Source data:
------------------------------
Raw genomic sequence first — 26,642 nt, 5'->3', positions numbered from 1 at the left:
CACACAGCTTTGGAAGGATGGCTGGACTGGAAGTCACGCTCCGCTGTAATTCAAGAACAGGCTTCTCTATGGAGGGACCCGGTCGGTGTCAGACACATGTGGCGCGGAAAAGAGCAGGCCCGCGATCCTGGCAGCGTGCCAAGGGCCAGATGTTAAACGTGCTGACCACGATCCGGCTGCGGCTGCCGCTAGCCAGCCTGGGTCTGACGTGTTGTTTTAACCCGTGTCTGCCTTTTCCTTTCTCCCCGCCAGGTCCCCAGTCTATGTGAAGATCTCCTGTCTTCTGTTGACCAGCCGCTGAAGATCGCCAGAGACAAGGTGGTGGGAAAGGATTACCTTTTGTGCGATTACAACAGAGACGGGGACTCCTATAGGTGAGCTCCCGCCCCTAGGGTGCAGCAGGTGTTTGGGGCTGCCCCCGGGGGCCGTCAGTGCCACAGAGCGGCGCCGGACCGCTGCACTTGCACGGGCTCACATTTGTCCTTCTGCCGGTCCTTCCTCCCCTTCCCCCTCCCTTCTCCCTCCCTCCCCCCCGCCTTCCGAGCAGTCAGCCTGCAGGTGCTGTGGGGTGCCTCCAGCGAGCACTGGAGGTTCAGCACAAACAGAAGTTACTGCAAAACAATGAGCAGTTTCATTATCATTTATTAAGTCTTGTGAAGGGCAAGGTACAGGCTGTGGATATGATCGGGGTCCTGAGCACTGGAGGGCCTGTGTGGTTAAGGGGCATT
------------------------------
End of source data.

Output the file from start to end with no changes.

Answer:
Raw genomic sequence first — 26,642 nt, 5'->3', positions numbered from 1 at the left:
CACACAGCTTTGGAAGGATGGCTGGACTGGAAGTCACGCTCCGCTGTAATTCAAGAACAGGCTTCTCTATGGAGGGACCCGGTCGGTGTCAGACACATGTGGCGCGGAAAAGAGCAGGCCCGCGATCCTGGCAGCGTGCCAAGGGCCAGATGTTAAACGTGCTGACCACGATCCGGCTGCGGCTGCCGCTAGCCAGCCTGGGTCTGACGTGTTGTTTTAACCCGTGTCTGCCTTTTCCTTTCTCCCCGCCAGGTCCCCAGTCTATGTGAAGATCTCCTGTCTTCTGTTGACCAGCCGCTGAAGATCGCCAGAGACAAGGTGGTGGGAAAGGATTACCTTTTGTGCGATTACAACAGAGACGGGGACTCCTATAGGTGAGCTCCCGCCCCTAGGGTGCAGCAGGTGTTTGGGGCTGCCCCCGGGGGCCGTCAGTGCCACAGAGCGGCGCCGGACCGCTGCACTTGCACGGGCTCACATTTGTCCTTCTGCCGGTCCTTCCTCCCCTTCCCCCTCCCTTCTCCCTCCCTCCCCCCCGCCTTCCGAGCAGTCAGCCTGCAGGTGCTGTGGGGTGCCTCCAGCGAGCACTGGAGGTTCAGCACAAACAGAAGTTACTGCAAAACAATGAGCAGTTTCATTATCATTTATTAAGTCTTGTGAAGGGCAAGGTACAGGCTGTGGATATGATCGGGGTCCTGAGCACTGGAGGGCCTGTGTGGTTAAGGGGCATT